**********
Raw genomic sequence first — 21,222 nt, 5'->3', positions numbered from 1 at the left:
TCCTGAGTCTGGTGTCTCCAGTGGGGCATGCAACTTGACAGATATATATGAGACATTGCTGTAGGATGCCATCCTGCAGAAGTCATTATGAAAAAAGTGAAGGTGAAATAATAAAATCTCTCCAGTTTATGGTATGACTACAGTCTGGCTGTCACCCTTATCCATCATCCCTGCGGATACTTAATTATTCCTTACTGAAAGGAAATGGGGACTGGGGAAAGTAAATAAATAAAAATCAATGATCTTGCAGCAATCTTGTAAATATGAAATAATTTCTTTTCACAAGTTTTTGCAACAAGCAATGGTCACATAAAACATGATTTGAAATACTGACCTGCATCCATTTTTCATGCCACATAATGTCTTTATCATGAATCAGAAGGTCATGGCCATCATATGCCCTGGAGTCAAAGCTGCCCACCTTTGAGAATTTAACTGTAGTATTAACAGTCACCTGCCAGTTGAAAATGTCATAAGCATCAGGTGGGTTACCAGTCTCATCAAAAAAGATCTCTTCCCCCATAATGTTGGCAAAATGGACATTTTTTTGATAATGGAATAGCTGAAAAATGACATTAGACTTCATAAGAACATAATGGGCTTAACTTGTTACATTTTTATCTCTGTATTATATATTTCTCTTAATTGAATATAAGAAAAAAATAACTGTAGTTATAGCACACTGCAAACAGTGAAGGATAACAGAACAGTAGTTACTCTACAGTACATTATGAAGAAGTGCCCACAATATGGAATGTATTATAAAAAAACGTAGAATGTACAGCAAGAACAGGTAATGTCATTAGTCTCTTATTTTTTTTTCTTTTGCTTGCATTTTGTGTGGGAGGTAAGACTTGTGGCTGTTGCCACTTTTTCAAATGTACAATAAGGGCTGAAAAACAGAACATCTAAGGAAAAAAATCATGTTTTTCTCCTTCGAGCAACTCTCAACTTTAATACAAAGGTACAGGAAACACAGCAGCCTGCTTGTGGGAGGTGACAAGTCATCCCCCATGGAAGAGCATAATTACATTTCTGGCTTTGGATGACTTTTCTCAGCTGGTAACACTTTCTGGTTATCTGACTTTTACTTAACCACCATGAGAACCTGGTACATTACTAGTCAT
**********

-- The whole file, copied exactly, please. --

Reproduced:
Raw genomic sequence first — 21,222 nt, 5'->3', positions numbered from 1 at the left:
TCCTGAGTCTGGTGTCTCCAGTGGGGCATGCAACTTGACAGATATATATGAGACATTGCTGTAGGATGCCATCCTGCAGAAGTCATTATGAAAAAAGTGAAGGTGAAATAATAAAATCTCTCCAGTTTATGGTATGACTACAGTCTGGCTGTCACCCTTATCCATCATCCCTGCGGATACTTAATTATTCCTTACTGAAAGGAAATGGGGACTGGGGAAAGTAAATAAATAAAAATCAATGATCTTGCAGCAATCTTGTAAATATGAAATAATTTCTTTTCACAAGTTTTTGCAACAAGCAATGGTCACATAAAACATGATTTGAAATACTGACCTGCATCCATTTTTCATGCCACATAATGTCTTTATCATGAATCAGAAGGTCATGGCCATCATATGCCCTGGAGTCAAAGCTGCCCACCTTTGAGAATTTAACTGTAGTATTAACAGTCACCTGCCAGTTGAAAATGTCATAAGCATCAGGTGGGTTACCAGTCTCATCAAAAAAGATCTCTTCCCCCATAATGTTGGCAAAATGGACATTTTTTTGATAATGGAATAGCTGAAAAATGACATTAGACTTCATAAGAACATAATGGGCTTAACTTGTTACATTTTTATCTCTGTATTATATATTTCTCTTAATTGAATATAAGAAAAAAATAACTGTAGTTATAGCACACTGCAAACAGTGAAGGATAACAGAACAGTAGTTACTCTACAGTACATTATGAAGAAGTGCCCACAATATGGAATGTATTATAAAAAAACGTAGAATGTACAGCAAGAACAGGTAATGTCATTAGTCTCTTATTTTTTTTTCTTTTGCTTGCATTTTGTGTGGGAGGTAAGACTTGTGGCTGTTGCCACTTTTTCAAATGTACAATAAGGGCTGAAAAACAGAACATCTAAGGAAAAAAATCATGTTTTTCTCCTTCGAGCAACTCTCAACTTTAATACAAAGGTACAGGAAACACAGCAGCCTGCTTGTGGGAGGTGACAAGTCATCCCCCATGGAAGAGCATAATTACATTTCTGGCTTTGGATGACTTTTCTCAGCTGGTAACACTTTCTGGTTATCTGACTTTTACTTAACCACCATGAGAACCTGGTACATTACTAGTCAT